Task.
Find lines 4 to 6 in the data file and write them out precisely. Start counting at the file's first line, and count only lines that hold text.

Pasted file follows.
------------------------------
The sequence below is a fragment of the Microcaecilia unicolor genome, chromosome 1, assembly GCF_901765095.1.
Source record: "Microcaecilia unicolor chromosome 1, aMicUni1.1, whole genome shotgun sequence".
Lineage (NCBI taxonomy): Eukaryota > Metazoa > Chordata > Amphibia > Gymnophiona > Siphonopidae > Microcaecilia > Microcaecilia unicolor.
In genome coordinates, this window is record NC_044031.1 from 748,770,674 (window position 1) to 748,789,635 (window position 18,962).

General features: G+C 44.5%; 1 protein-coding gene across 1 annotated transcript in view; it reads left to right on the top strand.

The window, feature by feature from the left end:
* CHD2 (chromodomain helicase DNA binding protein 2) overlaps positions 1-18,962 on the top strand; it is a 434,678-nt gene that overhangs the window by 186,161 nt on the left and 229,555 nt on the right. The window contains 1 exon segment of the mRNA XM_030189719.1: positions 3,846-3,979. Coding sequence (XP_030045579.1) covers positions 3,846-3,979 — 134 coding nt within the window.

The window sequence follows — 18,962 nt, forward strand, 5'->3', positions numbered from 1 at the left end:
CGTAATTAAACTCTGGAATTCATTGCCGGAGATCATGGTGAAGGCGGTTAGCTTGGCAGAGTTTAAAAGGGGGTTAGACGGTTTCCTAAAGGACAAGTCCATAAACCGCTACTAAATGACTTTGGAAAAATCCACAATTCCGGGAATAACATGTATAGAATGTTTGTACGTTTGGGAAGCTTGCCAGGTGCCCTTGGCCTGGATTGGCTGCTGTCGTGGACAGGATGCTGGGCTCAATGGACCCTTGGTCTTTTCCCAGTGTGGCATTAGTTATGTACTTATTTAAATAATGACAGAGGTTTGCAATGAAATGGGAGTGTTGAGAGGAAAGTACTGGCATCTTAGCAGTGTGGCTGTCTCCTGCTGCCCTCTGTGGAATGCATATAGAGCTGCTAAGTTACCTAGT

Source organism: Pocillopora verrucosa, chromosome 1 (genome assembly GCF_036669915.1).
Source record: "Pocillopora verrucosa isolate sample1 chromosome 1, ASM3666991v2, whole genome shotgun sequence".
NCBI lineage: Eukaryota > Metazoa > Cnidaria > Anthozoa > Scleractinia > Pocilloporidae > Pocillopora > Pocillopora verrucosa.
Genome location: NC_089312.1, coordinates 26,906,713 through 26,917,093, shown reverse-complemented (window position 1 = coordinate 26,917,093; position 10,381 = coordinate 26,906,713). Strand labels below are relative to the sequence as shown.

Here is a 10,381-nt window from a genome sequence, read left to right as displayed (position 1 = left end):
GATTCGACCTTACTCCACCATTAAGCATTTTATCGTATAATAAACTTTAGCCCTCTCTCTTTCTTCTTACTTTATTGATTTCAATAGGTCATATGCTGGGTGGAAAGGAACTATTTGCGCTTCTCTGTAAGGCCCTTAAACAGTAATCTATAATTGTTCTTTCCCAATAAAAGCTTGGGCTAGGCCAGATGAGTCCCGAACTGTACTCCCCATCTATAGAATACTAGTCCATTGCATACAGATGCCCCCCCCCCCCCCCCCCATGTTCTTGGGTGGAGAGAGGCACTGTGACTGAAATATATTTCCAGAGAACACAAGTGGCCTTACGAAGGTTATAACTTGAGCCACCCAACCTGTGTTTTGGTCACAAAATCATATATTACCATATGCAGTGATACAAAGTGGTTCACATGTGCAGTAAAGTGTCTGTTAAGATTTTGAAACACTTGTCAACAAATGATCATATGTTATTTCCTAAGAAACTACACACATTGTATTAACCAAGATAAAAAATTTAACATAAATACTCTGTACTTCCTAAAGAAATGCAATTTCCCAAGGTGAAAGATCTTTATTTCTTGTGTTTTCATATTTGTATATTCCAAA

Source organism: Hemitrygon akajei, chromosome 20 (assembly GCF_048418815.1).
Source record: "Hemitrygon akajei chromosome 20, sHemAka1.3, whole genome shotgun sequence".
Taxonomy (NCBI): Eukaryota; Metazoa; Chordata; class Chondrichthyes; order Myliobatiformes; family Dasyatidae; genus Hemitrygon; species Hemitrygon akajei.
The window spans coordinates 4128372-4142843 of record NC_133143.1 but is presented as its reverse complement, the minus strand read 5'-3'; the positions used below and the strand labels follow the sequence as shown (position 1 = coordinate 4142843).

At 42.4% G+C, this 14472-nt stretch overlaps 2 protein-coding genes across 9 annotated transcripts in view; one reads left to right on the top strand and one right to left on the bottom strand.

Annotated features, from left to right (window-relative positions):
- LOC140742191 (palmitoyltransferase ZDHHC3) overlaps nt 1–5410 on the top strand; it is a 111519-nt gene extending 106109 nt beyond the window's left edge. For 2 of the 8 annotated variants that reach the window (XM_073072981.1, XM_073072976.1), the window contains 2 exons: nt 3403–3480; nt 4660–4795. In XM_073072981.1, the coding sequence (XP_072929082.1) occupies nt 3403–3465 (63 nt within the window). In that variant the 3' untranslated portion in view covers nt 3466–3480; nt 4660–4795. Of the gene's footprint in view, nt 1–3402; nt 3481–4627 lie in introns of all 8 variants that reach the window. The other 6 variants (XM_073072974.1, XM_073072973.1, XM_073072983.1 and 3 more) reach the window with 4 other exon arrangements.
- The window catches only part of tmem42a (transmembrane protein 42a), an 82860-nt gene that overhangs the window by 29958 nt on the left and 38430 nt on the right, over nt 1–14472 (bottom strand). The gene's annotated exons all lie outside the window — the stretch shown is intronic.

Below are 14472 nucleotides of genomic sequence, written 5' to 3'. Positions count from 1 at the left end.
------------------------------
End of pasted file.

In genome coordinates, this window is record NC_044031.1 from 748,770,674 (window position 1) to 748,789,635 (window position 18,962).

General features: G+C 44.5%; 1 protein-coding gene across 1 annotated transcript in view; it reads left to right on the top strand.

The window, feature by feature from the left end: